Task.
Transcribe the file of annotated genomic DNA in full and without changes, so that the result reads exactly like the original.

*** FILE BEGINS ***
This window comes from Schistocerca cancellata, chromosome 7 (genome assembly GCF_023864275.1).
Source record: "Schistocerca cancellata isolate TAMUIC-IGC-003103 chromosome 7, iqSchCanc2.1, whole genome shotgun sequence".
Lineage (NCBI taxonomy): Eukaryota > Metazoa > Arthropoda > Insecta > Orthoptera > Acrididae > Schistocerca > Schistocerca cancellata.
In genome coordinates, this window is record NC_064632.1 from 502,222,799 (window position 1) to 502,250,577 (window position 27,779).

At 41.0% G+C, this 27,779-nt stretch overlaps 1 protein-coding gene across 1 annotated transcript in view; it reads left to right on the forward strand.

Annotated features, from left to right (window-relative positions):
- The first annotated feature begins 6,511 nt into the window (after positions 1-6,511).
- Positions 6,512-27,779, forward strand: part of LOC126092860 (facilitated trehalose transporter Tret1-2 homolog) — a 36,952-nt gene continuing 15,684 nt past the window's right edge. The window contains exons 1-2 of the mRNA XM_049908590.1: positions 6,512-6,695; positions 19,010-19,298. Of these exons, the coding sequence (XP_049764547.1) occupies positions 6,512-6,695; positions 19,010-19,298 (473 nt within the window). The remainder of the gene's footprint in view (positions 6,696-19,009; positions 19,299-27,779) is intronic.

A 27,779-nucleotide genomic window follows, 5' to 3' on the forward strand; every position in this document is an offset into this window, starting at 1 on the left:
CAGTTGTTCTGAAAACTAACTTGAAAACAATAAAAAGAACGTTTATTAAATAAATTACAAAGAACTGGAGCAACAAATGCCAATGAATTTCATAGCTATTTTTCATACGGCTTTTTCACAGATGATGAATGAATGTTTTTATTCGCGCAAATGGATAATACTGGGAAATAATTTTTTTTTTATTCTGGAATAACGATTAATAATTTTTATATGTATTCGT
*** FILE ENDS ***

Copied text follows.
This window comes from Schistocerca cancellata, chromosome 7 (genome assembly GCF_023864275.1).
Source record: "Schistocerca cancellata isolate TAMUIC-IGC-003103 chromosome 7, iqSchCanc2.1, whole genome shotgun sequence".
Lineage (NCBI taxonomy): Eukaryota > Metazoa > Arthropoda > Insecta > Orthoptera > Acrididae > Schistocerca > Schistocerca cancellata.
In genome coordinates, this window is record NC_064632.1 from 502,222,799 (window position 1) to 502,250,577 (window position 27,779).

At 41.0% G+C, this 27,779-nt stretch overlaps 1 protein-coding gene across 1 annotated transcript in view; it reads left to right on the forward strand.

Annotated features, from left to right (window-relative positions):
- The first annotated feature begins 6,511 nt into the window (after positions 1-6,511).
- Positions 6,512-27,779, forward strand: part of LOC126092860 (facilitated trehalose transporter Tret1-2 homolog) — a 36,952-nt gene continuing 15,684 nt past the window's right edge. The window contains exons 1-2 of the mRNA XM_049908590.1: positions 6,512-6,695; positions 19,010-19,298. Of these exons, the coding sequence (XP_049764547.1) occupies positions 6,512-6,695; positions 19,010-19,298 (473 nt within the window). The remainder of the gene's footprint in view (positions 6,696-19,009; positions 19,299-27,779) is intronic.

A 27,779-nucleotide genomic window follows, 5' to 3' on the forward strand; every position in this document is an offset into this window, starting at 1 on the left:
CAGTTGTTCTGAAAACTAACTTGAAAACAATAAAAAGAACGTTTATTAAATAAATTACAAAGAACTGGAGCAACAAATGCCAATGAATTTCATAGCTATTTTTCATACGGCTTTTTCACAGATGATGAATGAATGTTTTTATTCGCGCAAATGGATAATACTGGGAAATAATTTTTTTTTTATTCTGGAATAACGATTAATAATTTTTATATGTATTCGT